THE EXPRESS (Universal Studios Home Entertainment): Wellrendered sports bio-pic dramatizing the all-too-brief life and career of Ernie “The Express” Davis (Rob Brown), the first black football player to win the Heisman Trophy. Touching without being overly sentimental, this didn’t find the audience it deserved to. Nice work too from Dennis Quaid as Syracuse coach Ben Schwartzwalder. Rated PG. ***

FANTASTIC FLESH: THE ART OF MAKEUP EFX (Anchor Bay Entertainment): Kevin VanHook, who knows a thing or two about horror movies, directed this engaging and affectionate documentary exploring the history of movie makeup — particularly with regard to horror and science-fiction films. Among the makeup artists on hand are Dick Smith, Tom Savini, Rick Baker, Rob Bottin and Greg Nicotero (also an executive producer), while such filmmakers as George A Romero, Quentin Tarantino and Joe Dante (to name a few) offer their thoughts. Dedicated to Stan Winston, who was one of the great effects artists. ***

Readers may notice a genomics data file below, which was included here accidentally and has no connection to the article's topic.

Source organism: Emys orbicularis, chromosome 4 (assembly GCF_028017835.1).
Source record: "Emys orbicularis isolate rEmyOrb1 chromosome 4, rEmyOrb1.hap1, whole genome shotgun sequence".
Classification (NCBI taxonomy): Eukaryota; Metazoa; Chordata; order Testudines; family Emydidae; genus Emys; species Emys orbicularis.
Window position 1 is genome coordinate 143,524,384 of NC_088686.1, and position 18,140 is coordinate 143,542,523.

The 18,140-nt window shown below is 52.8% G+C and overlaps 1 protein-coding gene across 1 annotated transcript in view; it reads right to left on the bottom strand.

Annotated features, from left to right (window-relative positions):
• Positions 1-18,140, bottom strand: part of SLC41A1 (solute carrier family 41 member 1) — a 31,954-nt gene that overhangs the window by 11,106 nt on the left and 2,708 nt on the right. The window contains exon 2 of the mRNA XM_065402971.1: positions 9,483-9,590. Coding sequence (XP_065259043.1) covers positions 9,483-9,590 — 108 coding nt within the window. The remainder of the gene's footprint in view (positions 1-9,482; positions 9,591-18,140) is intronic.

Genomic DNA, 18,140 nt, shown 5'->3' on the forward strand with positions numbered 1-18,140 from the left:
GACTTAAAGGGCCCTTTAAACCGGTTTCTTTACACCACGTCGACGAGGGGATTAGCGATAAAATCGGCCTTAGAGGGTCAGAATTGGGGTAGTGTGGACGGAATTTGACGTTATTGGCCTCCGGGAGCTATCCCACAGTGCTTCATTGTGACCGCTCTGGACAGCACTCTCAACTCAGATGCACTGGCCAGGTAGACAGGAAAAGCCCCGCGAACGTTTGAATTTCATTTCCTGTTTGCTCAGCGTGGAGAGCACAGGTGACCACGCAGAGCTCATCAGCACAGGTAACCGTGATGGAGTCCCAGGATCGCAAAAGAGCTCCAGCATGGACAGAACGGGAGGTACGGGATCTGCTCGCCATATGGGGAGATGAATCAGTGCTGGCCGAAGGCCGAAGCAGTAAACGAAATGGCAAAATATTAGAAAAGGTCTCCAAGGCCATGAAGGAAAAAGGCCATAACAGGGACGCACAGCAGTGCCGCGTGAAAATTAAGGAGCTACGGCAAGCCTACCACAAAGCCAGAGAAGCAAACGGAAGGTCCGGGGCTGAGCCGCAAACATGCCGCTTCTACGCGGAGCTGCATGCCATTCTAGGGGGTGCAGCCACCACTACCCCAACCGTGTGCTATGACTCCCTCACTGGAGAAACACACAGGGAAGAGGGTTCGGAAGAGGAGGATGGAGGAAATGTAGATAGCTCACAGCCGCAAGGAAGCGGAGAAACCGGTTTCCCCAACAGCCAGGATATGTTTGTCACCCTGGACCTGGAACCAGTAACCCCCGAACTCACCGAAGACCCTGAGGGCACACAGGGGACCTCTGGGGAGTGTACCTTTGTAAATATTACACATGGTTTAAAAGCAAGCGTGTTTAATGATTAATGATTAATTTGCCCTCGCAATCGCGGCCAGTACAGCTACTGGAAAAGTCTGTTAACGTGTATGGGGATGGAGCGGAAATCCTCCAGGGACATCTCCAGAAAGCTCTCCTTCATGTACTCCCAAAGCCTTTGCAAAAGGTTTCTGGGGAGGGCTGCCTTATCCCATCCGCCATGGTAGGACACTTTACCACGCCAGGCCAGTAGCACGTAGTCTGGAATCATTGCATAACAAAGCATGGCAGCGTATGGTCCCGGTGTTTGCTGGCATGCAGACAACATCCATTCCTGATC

HELLBOY II: THE GOLDEN ARMY (Universal Studios Home Entertainment): Guillermo Del Toro’s engaging follow-up to the 2004 cult hit (based on Mike Mignola’s cult comic-book series) again stars Ron Perlman as the crimson hunk, again charged with saving the world from unspeakable evil. Selma Blair, Doug Jones, Jeffrey Tambor and John Hurt (whose character died in the first film) are also back, and the special effects (including Oscar-nominated makeup) are terrific. If anything, this is one of the few sequels that surpasses the original. Available in five different editions ranging in price from $29.98 to $69.98. Rated PG-13. ***